On Thursday, Neiman Marcus added two 3-D printed items to its online catalogue, the first of these items to be offered by the retailer. Included on its website is a monogrammed sterling silver heart pendant necklace retailing for $295 and a $325 small, stainless-steel desk sculpture.
The department store won’t be carrying these items in its warehouses, but will have each item ordered, printed, and shipped by Shapeways, a 3-D-printed product marketplace operating out of Long Island City, New York. Each item is guaranteed to be delivered within three weeks.
Pioneers of 3-D design like Kimberly Ovitz and Iris Van Herpen have adopted 3-D printing with success, and now it appears mainstream retailers are following suit.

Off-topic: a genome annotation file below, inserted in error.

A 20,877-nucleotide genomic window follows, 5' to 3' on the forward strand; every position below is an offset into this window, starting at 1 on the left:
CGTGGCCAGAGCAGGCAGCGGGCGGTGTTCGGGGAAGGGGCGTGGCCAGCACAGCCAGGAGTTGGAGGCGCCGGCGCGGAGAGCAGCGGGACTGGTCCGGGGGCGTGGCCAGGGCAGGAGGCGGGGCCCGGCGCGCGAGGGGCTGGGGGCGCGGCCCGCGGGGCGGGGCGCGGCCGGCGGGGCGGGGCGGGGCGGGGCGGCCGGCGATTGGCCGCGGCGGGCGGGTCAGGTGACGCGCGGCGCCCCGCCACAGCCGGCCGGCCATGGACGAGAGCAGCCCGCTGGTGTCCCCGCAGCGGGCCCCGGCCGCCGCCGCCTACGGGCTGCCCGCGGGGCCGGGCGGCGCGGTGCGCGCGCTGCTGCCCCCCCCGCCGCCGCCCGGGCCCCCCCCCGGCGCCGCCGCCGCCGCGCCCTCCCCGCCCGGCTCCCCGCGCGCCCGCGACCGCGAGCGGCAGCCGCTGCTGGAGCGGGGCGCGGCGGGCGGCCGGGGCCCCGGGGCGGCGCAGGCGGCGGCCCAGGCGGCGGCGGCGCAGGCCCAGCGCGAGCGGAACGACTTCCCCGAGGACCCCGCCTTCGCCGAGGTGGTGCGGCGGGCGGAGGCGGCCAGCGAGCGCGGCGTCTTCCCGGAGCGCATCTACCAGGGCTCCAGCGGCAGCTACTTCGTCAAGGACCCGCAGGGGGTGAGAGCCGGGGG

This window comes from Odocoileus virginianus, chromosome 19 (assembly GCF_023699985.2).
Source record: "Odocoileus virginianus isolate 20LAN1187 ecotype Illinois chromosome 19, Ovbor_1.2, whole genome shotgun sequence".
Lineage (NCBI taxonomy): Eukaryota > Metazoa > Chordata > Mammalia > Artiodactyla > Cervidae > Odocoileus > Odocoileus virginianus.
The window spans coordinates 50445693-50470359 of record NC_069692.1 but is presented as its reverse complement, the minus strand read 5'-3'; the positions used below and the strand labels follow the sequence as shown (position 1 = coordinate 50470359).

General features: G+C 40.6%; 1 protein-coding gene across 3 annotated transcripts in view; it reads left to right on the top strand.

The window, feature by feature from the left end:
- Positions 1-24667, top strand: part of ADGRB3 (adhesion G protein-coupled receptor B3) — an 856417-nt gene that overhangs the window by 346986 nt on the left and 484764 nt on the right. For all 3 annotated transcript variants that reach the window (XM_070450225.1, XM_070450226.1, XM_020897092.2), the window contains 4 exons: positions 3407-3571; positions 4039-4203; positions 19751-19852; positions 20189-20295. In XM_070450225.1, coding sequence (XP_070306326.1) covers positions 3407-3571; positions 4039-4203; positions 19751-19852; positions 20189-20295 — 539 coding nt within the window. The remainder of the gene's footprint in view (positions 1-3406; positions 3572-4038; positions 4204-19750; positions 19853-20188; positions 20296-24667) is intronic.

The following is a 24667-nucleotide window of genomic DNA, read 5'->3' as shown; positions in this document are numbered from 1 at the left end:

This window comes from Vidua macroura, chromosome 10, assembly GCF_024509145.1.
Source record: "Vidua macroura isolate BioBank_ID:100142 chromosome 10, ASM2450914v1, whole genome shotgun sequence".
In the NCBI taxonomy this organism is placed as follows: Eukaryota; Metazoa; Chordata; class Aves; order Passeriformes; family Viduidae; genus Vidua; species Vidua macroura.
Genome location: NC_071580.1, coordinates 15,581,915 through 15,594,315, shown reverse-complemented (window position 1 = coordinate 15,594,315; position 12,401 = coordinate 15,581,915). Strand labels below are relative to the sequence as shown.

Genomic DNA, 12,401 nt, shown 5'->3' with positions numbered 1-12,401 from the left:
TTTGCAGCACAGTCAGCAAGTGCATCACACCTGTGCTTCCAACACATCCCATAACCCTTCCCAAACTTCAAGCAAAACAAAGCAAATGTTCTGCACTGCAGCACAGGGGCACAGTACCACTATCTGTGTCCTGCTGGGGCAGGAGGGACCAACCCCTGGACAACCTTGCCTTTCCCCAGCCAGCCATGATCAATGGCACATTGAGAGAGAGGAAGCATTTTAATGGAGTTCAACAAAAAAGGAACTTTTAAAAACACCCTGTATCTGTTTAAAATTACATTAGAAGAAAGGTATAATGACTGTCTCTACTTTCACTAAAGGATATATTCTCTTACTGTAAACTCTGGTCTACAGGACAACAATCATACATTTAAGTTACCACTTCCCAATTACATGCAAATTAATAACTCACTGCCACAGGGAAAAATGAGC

According to Fashionista, Gerard Barnes, chief merchant of Neiman Marcus Direct, was largely responsible for the partnership with Shapeways because the company offered products that were “cutting-edge, yet fashionable.” Barnes added that the “on-demand” nature of the product was also appealing. Because products are made to order, this model frees Neiman Marcus from any risks of purchasing and holding inventory.